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An Artistic Giant in Human Scale

By April AustinApril Austin is the Monitor's Home Forum page editor. / January 3, 1990



GEORGIA O'KEEFFE: A LIFE by Roxana Robinson, New York: Harper & Row, 639 pp., $25

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GEORGIA O'KEEFFE: IN THE WEST

edited by Doris Bry and Nicholas Callaway, New York: Alfred A. Knopf,

114 pp., 98 plates, $100

DESPITE the commercialization of her work and public saturation with her images, Georgia O'Keeffe (1887-1986) lived a rich, full, private life, a life ahead of her time, a life captured in detail by her latest biographer, Roxana Robinson.

Georgia O'Keeffe: A Life is a nonstop journey along every downturn and upswing in O'Keeffe's private and public career, chronicled in letters to friends and family. Robinson treats her subject with a light sensibility, a clean touch, and, despite the weight of detail, with a sense of proportion. O'Keeffe is represented here not as a caricature or goddess but as a whole woman: complete with wrinkles of self-doubt, anger, exultation, remorse, hesitation, maternal instincts, and career aspirations. The artist's indomitability and rare capacity to not take herself too seriously are recurring notes throughout.

Robinson goes to great pains to show how O'Keeffe's independence, both personal and artistic, could be traced to her family's rural Wisconsin roots. She emphasizes lack of artifice, a spirit of self-reliance, and strong kinship with the land as early lessons in the O'Keeffe family.

When Georgia O'Keeffe began to paint in earnest, she was sure enough of her vision to keep herself isolated mentally from other influences, Robinson tells us. She eventually chose to study with William Merritt Chase at the Art Students League in New York during the bustling, exuberant years after World War I.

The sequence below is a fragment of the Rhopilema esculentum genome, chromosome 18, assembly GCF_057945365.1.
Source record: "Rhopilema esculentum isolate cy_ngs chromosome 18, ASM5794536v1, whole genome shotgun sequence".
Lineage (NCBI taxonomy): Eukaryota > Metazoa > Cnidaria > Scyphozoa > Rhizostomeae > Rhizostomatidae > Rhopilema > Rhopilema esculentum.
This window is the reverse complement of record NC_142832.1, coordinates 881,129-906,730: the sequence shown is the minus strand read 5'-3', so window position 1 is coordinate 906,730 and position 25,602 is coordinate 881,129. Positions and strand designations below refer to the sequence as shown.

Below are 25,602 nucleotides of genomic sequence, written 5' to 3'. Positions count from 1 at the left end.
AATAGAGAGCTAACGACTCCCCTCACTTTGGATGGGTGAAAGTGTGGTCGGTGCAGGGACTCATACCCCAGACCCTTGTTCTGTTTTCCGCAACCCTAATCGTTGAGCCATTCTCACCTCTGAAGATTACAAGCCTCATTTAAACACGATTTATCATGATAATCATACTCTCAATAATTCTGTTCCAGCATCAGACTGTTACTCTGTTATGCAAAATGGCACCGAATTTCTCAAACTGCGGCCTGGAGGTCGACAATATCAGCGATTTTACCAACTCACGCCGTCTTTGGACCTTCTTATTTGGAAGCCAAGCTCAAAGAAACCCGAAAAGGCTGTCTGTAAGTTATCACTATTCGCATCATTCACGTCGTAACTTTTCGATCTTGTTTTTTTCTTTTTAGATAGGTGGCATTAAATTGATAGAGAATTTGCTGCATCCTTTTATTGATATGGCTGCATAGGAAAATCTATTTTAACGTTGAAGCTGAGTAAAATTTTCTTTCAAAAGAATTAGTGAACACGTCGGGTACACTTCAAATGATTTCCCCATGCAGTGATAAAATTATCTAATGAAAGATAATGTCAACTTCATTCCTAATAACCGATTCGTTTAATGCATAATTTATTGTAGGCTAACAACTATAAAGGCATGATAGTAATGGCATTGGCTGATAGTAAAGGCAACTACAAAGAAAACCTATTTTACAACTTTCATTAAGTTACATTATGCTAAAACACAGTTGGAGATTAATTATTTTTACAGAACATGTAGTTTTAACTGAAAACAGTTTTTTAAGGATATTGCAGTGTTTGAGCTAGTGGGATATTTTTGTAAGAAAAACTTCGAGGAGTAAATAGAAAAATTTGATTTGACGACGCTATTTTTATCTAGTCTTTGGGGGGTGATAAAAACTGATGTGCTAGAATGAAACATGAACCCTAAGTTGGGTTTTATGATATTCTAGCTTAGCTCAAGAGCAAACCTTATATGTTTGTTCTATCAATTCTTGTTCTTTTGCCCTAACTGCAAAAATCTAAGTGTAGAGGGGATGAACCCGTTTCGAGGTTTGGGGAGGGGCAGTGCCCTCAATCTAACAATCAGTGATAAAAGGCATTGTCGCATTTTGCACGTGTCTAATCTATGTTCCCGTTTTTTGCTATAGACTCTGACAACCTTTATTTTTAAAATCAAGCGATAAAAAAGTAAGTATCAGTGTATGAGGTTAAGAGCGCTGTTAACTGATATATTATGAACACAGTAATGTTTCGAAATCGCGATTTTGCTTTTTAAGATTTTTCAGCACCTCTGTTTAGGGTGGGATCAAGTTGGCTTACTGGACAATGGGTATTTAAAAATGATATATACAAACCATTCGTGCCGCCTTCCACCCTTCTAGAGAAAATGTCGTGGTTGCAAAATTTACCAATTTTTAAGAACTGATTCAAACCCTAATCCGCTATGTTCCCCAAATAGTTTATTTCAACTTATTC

Around her swirled the currents of growing art movements, including modernism, precisionism, and Robert Henri's social realism, which depicted urban and underclass subjects. O'Keeffe kept apart from these movements, but she was not immune to their influence.

Into this world exploded the persona of Alfred Stieglitz, an art impresario and a fixture of the New York avant-garde. He was attracted first to O'Keeffe's work and thought, then to her physical presence. He and O'Keeffe, despite the 20-year difference in their ages, began a liaison that lasted to the end of Stieglitz's life. Robinson traces their relationship meticulously through letters that O'Keeffe had sealed until after her passing.

A little too much conventional '80s feminist interpretation accompanies the story of their love affair and subsequent marriage, especially the dilemma of work and self-development versus love and responsibility. Robinson seems to think, paradoxically, that O'Keeffe abandoned her artistic goals when she was emotionally involved, and yet declares that the tension between work and love was what gave O'Keeffe's art energy and power.

NO discussion of O'Keeffe can sidestep the fact that the artist flouted social conventions. Although she never became politically active on behalf of women's rights (in fact, the book describes an incident in the '70s when Gloria Steinem appeared at O'Keeffe's New Mexico house with a bouquet of flowers and the artist refused to see her), it was clear where her sympathies lay.

On every level, from the loose-fitting, androgynous clothes she favored to her determination to retain freedom inside her marriage, she outstripped her contemporaries in force of character and broadness of outlook. This, as Robinson describes it, gave O'Keeffe an aloof beauty and charisma that Stieglitz captured in his photographic portraits of her.